On a structural level, a tight Psoas creates a forward pull on the pelvis, as well as an external rotation on the hip joints. This forces us to lock out our knees and tighten our calves. The result is that we are thrown forward onto the balls of our feet. The reduced mechanical efficiency of a tight Psoas also impairs drainage of our lymphatic fluids and interferes with all movement of tissue fluids.

In most people, the Psoas has been shortened and chronically weakened through prolonged sitting and poor postural habits. Inferior bio-mechanics from a variety of symptoms prevent you from achieving full hip extension.

 

 

A tight Psoas causes shortness of breath and results in increased stress levels, fear and negative emotions

The Psoas is directly connected to our most vital breathing organ - the diaphragm – which affects breathing and fear reflexes. This is linked in turn to the interior portion of our brain stem - our reptilian brain. From here it runs into the spinal cord. Our fight-or-flight response and survival instincts are controlled from this point near the middle of the spinal cord.

 

The Fight-or-flight response is a “physiological reaction that occurs in response to a perceived harmful event, attack, or threat to survival.” (2) A discharge from the sympathetic nervous system prepares us to fight or flee.

 

One of the effects of our highly demanding modern lifestyle is stress. Stress triggers a surge of hormones and the adrenal glands activate the survival mode. This prompts a neural response through the brain stem to shut down and hyper-contract our Psoas muscles. We end up in the fight-or-flight mode. Surprisingly, we are not even aware that this is happening to us.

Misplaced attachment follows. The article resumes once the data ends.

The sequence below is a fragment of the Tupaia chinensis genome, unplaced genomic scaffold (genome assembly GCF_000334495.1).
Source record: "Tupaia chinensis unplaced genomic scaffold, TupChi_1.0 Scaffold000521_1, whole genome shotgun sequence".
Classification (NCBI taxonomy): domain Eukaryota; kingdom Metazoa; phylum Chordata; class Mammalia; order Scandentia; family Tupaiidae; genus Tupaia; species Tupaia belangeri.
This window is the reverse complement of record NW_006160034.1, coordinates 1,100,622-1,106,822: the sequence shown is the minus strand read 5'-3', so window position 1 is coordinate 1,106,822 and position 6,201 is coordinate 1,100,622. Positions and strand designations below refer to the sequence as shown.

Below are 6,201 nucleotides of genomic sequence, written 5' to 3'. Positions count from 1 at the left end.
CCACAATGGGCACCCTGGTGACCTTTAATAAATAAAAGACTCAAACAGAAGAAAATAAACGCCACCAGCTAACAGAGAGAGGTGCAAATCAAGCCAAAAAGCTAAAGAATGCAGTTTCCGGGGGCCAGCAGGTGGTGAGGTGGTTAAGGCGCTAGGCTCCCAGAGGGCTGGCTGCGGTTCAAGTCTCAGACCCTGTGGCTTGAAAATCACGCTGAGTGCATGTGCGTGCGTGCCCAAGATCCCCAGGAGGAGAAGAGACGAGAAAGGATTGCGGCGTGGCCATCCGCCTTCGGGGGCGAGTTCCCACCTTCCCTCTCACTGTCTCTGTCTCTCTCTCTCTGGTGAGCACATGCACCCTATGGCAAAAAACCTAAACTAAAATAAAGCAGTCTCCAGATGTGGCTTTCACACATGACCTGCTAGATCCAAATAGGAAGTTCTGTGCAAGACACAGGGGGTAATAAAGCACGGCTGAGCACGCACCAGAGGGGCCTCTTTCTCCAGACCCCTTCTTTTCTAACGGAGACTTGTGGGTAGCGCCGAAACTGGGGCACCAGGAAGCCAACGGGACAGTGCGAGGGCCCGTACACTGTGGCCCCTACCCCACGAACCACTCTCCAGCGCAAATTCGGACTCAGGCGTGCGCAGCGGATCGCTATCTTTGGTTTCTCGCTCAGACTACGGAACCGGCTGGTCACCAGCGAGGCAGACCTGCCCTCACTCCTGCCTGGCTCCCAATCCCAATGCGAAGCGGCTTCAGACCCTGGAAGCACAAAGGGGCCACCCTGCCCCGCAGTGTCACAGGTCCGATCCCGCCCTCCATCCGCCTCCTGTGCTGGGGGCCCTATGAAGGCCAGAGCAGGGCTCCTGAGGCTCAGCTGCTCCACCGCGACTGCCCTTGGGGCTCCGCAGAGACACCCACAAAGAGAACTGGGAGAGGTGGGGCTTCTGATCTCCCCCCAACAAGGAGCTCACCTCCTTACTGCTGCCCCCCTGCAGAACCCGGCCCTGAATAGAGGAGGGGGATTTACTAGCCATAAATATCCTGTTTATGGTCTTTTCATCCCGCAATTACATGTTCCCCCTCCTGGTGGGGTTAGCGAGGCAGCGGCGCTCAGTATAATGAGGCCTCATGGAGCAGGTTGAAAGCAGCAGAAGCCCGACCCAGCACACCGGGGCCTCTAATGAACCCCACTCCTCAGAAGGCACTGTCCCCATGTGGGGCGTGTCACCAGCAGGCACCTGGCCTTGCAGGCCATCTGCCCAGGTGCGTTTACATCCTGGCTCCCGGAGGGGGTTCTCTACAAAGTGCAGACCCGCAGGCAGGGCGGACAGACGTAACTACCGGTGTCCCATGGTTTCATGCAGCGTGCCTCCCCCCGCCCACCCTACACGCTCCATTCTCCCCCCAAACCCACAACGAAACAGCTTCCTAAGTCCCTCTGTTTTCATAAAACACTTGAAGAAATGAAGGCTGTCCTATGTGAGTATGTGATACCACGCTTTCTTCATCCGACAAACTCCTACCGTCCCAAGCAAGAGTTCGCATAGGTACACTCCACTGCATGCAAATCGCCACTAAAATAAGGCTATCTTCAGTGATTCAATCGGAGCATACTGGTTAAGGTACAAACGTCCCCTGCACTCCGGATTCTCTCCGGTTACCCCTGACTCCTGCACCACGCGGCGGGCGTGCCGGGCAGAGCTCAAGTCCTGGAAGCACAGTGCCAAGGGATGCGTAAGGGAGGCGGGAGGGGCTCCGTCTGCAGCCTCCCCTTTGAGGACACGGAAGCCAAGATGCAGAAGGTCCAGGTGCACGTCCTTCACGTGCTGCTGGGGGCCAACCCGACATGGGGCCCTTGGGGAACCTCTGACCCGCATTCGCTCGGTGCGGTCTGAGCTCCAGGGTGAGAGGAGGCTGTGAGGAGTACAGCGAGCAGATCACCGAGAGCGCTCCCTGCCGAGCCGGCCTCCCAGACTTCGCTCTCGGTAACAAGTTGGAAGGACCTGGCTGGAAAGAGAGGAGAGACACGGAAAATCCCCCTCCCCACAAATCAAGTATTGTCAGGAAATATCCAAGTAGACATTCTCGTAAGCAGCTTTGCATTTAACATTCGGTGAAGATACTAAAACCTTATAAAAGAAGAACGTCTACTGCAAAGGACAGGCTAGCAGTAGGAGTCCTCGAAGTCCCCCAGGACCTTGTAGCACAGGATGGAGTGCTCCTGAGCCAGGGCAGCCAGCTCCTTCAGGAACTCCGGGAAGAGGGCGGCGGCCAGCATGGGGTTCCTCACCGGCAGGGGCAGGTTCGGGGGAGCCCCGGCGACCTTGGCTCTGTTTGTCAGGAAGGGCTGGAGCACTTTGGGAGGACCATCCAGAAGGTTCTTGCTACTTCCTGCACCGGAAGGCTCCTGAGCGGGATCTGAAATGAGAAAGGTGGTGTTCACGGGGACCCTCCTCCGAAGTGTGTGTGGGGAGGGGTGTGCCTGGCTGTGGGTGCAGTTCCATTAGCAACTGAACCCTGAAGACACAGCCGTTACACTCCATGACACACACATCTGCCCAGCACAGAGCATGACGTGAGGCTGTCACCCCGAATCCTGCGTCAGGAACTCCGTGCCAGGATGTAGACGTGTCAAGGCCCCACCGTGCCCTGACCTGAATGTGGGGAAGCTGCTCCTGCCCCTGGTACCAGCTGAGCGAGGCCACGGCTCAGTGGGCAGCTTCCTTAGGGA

Soften the Psoas, Expand the Torso

Physically, as the Psoas softens, opens and lengthens, the reactive force from movement can flow and transfer energy through the bones and soft tissues. From the heels, to the legs, and upward to the spine, this creates fluid movement and bio-mechanically correct posture. This allows you to move freely and without pain.

 

Emotionally, the Psoas is connected to what traditional Japanese medicine calls the “hara”. This is the energy field of the body. It is an uninhibited and un-interrupted flow of life-force. Softening the Psoas can improve overall mental health and well-being and prevent the fight-or-flight response.

 

Don’t let your Psoas impact your daily life in a negative manner

Motion Dynamics™ Ltd. Mobility Trainers are skilled at softening and strengthening the Psoas. Our exclusive “Stretch and Align” protocols re-program hip extension and flexion, maximising mobility. Improve your physical and mental balance. Flex the years back to a time when we were light, nimble, supple, and flexible in our movements.

 

Awareness + Flexibility + Stability >> Mobility

You have but one life, live it.

 

 

Contact info@motiondynamics.hk to schedule a Postural Assessment and individually tailored program to flex back the years.

 

1. https://www.yogajournal.com/practice-section/the-psoas-is

2. Cannon, Walter (1932). Wisdom of the Body